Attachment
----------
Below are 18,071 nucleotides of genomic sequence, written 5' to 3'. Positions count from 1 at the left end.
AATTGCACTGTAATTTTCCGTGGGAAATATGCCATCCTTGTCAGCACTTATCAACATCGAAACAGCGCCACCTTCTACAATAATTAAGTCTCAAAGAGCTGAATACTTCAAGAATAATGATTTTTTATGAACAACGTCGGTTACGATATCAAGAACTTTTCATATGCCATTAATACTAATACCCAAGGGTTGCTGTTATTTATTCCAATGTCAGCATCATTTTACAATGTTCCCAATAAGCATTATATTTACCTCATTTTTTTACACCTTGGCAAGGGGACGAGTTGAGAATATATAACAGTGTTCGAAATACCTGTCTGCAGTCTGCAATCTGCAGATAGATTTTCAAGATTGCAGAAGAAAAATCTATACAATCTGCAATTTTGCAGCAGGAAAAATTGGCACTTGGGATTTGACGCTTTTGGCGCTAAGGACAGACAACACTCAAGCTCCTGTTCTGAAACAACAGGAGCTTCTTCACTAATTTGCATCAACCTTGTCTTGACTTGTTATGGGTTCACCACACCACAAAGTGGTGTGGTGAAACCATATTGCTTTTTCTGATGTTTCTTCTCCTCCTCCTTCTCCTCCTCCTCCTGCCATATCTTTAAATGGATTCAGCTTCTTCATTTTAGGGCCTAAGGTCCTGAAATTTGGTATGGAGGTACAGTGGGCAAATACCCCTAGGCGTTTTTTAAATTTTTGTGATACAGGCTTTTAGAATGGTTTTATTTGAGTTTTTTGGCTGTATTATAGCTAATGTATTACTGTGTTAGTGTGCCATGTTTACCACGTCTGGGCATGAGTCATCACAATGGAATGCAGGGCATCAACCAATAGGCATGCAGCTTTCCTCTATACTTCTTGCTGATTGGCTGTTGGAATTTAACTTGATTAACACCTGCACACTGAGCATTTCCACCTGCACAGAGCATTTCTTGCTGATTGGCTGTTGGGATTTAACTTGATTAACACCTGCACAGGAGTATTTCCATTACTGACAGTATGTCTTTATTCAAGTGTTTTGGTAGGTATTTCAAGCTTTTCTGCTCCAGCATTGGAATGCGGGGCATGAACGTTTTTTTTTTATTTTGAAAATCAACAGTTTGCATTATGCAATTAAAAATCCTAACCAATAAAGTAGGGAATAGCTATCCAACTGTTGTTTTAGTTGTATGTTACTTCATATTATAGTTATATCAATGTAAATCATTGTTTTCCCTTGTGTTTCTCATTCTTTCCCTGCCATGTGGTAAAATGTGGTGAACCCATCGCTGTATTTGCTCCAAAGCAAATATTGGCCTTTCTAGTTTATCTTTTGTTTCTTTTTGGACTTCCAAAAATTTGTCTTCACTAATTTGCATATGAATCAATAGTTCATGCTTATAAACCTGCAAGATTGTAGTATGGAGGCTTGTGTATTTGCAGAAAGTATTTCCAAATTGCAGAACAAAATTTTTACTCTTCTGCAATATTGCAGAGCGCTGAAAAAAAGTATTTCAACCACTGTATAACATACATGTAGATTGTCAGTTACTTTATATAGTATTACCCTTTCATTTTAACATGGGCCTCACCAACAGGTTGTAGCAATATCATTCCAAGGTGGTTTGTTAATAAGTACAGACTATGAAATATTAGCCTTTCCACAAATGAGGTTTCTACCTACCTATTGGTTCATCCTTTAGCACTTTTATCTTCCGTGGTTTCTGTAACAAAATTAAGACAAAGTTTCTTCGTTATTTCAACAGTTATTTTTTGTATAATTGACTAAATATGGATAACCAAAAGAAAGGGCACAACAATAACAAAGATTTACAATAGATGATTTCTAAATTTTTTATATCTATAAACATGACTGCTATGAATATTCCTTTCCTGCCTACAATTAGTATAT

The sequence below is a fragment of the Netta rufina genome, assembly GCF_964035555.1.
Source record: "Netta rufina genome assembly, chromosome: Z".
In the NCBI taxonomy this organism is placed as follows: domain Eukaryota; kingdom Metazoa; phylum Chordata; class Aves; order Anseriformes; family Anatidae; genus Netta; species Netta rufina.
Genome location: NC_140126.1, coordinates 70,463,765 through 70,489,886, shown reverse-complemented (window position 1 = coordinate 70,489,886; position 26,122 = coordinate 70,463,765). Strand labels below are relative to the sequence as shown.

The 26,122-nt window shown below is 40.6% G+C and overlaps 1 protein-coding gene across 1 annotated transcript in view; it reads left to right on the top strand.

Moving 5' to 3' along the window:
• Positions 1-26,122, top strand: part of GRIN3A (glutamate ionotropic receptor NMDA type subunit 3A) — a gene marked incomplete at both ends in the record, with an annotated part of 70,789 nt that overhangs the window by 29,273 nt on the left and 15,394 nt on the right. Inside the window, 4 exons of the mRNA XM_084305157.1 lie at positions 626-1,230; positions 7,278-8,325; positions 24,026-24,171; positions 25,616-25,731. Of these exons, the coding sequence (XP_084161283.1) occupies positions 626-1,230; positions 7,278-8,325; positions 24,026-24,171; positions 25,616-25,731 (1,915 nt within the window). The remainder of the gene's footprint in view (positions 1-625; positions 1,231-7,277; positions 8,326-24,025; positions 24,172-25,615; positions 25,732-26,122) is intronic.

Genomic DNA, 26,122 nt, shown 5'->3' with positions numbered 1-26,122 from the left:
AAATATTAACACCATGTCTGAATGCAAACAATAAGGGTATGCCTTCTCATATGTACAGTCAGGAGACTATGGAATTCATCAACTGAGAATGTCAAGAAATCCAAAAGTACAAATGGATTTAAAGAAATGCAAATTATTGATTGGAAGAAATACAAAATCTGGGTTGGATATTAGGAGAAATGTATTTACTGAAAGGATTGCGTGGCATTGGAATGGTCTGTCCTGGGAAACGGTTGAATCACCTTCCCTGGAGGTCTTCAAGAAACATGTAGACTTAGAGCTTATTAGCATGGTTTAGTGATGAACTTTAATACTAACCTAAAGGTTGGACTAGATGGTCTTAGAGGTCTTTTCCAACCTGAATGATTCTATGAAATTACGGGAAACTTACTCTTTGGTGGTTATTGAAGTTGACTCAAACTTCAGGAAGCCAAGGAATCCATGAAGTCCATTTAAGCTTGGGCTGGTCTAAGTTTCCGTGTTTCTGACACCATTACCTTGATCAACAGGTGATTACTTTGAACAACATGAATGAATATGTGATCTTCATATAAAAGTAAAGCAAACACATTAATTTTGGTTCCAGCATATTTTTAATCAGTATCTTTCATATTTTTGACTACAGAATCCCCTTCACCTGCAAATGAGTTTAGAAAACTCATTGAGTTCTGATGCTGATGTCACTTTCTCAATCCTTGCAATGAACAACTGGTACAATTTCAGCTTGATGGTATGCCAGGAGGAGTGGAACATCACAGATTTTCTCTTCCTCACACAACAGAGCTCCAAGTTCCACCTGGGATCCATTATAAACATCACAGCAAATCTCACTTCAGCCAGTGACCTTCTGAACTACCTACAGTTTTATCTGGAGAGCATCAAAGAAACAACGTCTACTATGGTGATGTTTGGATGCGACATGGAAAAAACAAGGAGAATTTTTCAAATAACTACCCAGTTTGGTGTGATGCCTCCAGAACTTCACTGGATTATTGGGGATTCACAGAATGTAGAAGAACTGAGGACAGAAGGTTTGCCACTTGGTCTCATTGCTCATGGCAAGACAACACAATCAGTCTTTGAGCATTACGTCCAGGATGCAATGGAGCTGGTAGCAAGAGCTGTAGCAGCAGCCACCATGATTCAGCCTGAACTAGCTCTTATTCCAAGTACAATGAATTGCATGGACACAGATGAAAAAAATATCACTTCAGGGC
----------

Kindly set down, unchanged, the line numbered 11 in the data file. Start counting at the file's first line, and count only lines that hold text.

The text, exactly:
AAATATTAACACCATGTCTGAATGCAAACAATAAGGGTATGCCTTCTCATATGTACAGTCAGGAGACTATGGAATTCATCAACTGAGAATGTCAAGAAATCCAAAAGTACAAATGGATTTAAAGAAATGCAAATTATTGATTGGAAGAAATACAAAATCTGGGTTGGATATTAGGAGAAATGTATTTACTGAAAGGATTGCGTGGCATTGGAATGGTCTGTCCTGGGAAACGGTTGAATCACCTTCCCTGGAGGTCTTCAAGAAACATGTAGACTTAGAGCTTATTAGCATGGTTTAGTGATGAACTTTAATACTAACCTAAAGGTTGGACTAGATGGTCTTAGAGGTCTTTTCCAACCTGAATGATTCTATGAAATTACGGGAAACTTACTCTTTGGTGGTTATTGAAGTTGACTCAAACTTCAGGAAGCCAAGGAATCCATGAAGTCCATTTAAGCTTGGGCTGGTCTAAGTTTCCGTGTTTCTGACACCATTACCTTGATCAACAGGTGATTACTTTGAACAACATGAATGAATATGTGATCTTCATATAAAAGTAAAGCAAACACATTAATTTTGGTTCCAGCATATTTTTAATCAGTATCTTTCATATTTTTGACTACAGAATCCCCTTCACCTGCAAATGAGTTTAGAAAACTCATTGAGTTCTGATGCTGATGTCACTTTCTCAATCCTTGCAATGAACAACTGGTACAATTTCAGCTTGATGGTATGCCAGGAGGAGTGGAACATCACAGATTTTCTCTTCCTCACACAACAGAGCTCCAAGTTCCACCTGGGATCCATTATAAACATCACAGCAAATCTCACTTCAGCCAGTGACCTTCTGAACTACCTACAGTTTTATCTGGAGAGCATCAAAGAAACAACGTCTACTATGGTGATGTTTGGATGCGACATGGAAAAAACAAGGAGAATTTTTCAAATAACTACCCAGTTTGGTGTGATGCCTCCAGAACTTCACTGGATTATTGGGGATTCACAGAATGTAGAAGAACTGAGGACAGAAGGTTTGCCACTTGGTCTCATTGCTCATGGCAAGACAACACAATCAGTCTTTGAGCATTACGTCCAGGATGCAATGGAGCTGGTAGCAAGAGCTGTAGCAGCAGCCACCATGATTCAGCCTGAACTAGCTCTTATTCCAAGTACAATGAATTGCATGGACACAGATGAAAAAAATATCACTTCAGGGC